Ibaltlc, -hieh were made public, no
news irii received. The reeling of
latlon among the steamship officials
early today when Captain Ransom
wired that the Republic was yet afloat
and there tts an excellent chance of
raving her gave way to regret when
the news came that there had been
loss of life In the mishap. The bodies
cf the dead and injured passengers are
on the steamship Baltic. The steamer
Ceneral Putnam has been chartered by
the company and will go alongside the
Paltlo when she reaches quarantine
Pfonday morning, for she Is not ex
pected up the bay tonight. Th Gen
eral Putnam will carry officials of the
company and those who may desire to
-o down the bay to meet returning
fiassengers from the Republic.
Detail of Accident Fitfully Told by
f th collision at sea 1n th
flense fog came fitfully by wireless to
day j.Tom many receiving stations
along the New England coast. The
story, though it was la brirf but po
tent messages, told haw the passen
gers of the Republic and the Florida
spent anxious and uncomfortable hours
after the collision and did not feel se
cure until 8 o'clock this morning, when
nil were on the Ealtic.
Florida' Cutwater and Bow Crumpled
After the transfer of the passengers
from the Republic to th Florida, which
had no accommodations for the four
hundred and more addition to her al
ready heavy burden of humanity. Cap
tain Voltolin of the Italian ship stood
by until further help arrived. An ex
amination of the Florida showed that
rier cutwater and bow wer crumpled
up a if S'le had run into a stone wall
and that har two forward compart
ments wer filled with water, f-h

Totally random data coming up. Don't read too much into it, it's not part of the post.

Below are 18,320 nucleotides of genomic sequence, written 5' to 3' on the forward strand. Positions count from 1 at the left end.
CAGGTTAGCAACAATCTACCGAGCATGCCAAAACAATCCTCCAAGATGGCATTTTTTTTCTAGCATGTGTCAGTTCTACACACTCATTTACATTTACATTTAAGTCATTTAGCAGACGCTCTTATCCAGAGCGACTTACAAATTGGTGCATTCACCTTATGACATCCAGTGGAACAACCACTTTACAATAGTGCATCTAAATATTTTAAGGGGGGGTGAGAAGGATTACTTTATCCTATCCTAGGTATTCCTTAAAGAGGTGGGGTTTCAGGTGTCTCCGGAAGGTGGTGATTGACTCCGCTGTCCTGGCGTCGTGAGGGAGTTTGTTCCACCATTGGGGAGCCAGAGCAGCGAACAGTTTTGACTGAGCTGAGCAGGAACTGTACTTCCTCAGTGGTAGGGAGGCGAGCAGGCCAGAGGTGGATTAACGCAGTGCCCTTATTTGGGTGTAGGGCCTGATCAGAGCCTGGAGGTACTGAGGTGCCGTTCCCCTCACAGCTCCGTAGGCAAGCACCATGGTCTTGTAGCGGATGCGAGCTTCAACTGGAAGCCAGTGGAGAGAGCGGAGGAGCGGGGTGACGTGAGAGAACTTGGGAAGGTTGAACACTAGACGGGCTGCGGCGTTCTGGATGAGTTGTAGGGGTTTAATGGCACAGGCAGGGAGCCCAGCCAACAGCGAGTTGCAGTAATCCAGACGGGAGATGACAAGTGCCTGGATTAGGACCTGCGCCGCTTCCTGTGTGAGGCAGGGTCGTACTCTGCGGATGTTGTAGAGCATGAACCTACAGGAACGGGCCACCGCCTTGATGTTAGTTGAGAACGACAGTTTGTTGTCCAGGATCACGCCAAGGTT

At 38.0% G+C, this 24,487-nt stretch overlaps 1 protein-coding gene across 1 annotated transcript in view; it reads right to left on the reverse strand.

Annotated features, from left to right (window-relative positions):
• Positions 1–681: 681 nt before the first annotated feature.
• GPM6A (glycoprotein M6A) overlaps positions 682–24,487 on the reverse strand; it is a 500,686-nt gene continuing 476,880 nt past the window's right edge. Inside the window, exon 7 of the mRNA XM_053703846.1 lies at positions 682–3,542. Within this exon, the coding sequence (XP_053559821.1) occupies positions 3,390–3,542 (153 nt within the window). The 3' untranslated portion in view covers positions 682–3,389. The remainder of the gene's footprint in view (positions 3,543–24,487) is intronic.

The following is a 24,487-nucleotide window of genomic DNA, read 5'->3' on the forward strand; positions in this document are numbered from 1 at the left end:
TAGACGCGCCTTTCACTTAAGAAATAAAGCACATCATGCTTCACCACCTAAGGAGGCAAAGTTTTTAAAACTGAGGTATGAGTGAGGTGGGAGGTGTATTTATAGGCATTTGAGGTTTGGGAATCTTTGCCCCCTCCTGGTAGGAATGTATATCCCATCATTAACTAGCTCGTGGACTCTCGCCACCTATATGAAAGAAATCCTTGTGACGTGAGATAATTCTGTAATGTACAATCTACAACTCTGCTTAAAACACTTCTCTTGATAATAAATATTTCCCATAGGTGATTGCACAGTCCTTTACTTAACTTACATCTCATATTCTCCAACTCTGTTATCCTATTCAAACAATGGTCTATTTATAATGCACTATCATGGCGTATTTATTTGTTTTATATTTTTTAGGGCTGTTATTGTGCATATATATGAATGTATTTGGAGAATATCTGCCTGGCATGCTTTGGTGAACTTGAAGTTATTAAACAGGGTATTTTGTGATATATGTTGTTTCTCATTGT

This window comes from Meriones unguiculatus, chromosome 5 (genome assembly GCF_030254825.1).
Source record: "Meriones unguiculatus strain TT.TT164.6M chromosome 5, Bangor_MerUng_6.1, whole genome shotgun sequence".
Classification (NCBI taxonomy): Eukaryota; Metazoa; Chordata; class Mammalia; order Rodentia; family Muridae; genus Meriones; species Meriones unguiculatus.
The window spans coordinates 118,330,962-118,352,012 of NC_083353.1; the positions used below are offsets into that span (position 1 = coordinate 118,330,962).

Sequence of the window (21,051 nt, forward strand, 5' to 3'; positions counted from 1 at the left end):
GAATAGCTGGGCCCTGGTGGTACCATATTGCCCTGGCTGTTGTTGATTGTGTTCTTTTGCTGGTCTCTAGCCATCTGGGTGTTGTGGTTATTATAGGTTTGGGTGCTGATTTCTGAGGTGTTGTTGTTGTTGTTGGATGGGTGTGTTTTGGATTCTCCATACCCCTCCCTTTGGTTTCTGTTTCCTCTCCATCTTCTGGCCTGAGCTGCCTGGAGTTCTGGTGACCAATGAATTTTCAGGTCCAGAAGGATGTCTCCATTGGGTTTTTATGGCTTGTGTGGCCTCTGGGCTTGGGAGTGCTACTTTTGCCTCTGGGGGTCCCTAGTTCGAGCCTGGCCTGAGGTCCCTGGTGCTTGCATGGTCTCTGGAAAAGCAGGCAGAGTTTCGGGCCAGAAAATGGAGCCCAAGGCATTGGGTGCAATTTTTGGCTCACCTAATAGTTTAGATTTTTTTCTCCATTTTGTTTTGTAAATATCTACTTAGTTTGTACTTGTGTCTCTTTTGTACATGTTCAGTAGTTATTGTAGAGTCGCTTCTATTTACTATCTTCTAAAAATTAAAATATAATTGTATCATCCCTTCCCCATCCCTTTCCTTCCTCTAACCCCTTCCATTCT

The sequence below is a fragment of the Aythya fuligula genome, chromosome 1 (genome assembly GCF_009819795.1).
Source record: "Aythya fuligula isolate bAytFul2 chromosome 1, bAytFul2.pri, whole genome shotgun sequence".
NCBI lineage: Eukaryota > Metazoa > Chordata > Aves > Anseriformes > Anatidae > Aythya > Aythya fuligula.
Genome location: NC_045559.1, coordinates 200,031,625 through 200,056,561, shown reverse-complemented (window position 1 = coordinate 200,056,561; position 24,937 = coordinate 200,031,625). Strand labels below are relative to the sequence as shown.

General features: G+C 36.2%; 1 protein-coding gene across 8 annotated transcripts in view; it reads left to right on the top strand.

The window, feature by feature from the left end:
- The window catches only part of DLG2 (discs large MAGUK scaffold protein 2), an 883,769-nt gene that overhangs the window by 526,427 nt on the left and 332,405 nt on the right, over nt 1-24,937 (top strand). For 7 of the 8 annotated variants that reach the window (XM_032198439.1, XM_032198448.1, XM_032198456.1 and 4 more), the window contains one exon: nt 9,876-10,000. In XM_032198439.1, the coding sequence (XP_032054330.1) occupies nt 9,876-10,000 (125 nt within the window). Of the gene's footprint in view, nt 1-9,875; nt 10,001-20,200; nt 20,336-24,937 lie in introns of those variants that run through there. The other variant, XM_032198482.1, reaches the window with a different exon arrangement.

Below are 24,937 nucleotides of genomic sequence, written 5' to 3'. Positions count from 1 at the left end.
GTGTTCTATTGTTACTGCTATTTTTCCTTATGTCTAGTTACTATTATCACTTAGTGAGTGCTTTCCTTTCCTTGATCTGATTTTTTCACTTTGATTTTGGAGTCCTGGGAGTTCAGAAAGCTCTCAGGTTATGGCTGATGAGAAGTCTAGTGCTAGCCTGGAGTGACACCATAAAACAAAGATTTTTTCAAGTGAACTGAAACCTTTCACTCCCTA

showed no sign of sinking, though she
was slightly down by the head. It was
deemed beat, therefor, late last night,
to transfer not only the Republic's
passengers, but all those on board the
Florida as well. Captain A'oltolin be
lieved hi progress, to New York would
b alaw anal titer wtr imuXflcitnt ac
commodations and supplies for so
Midnight Re-transference of Passen
gers. Shortly before midnight the re
transference of the passengers from
the Florida to the Baltic began. For
tunately the sea was smooth and placid
and the ships' boats under the filmy
tlare of night lights made their way
back and forth between tha steamships
in th fog. Meanwhile the Republic
drifted away in the murk and was lost
to the sighf of those on board the Eal
tic and Florida. Captain Sealby and a
boat's crew kept alongside the Repub
lic In a gig and were keeping watch
over the disabled liner when at 10
o'clock last night she was lost to the
view of the Baltic.
The trunsfer of passengers to the
Baltic took until morning. There was
little fear among them.
The Republic Picked Up When Fog
When all, including the Florida's
passengers, had been placed on the
Baltic. Captain Ransom sent a wire
less message to New York that he was
going in search of the Republic. As
the morning advanced the fog lifted
and the disabled steamship was picked
ud. The Bashed liner seemed to be
floating more easily and Captain Seal
by and his boat crew, who had remain
ed beside her all night, boarded her.
The wireless operator, who had stuck
to his ship until ordered off by tne
captain, obtained some new stooge
tanks and also boarded her.
Fleet of Salvage Tugs at Scene.
Meanwhile a fleet of salvage tugs
had arrived at the scene and the
American liner New York had taken a
position near the Florida, while the
Anchor liner Furnessia, which had
com up during the night, stood by
ready to render any assistance needed.
The Baltic Headed for New York.
Shortly before 10 o'clock Captain
Riinsom reoen-ej a wireless order from
his company's officials to bring the
Baltic and the rescued passengers to
this port without regard to the Re
public. Within a few minutes of the
order the Baltic headed for this port,
where she is expected about midnight.
The French liner La Lorraine, the
first of the many ships which partici
pated in this remarkable marine acci
dent, reached port today. She was 120
miles from the scene of the collision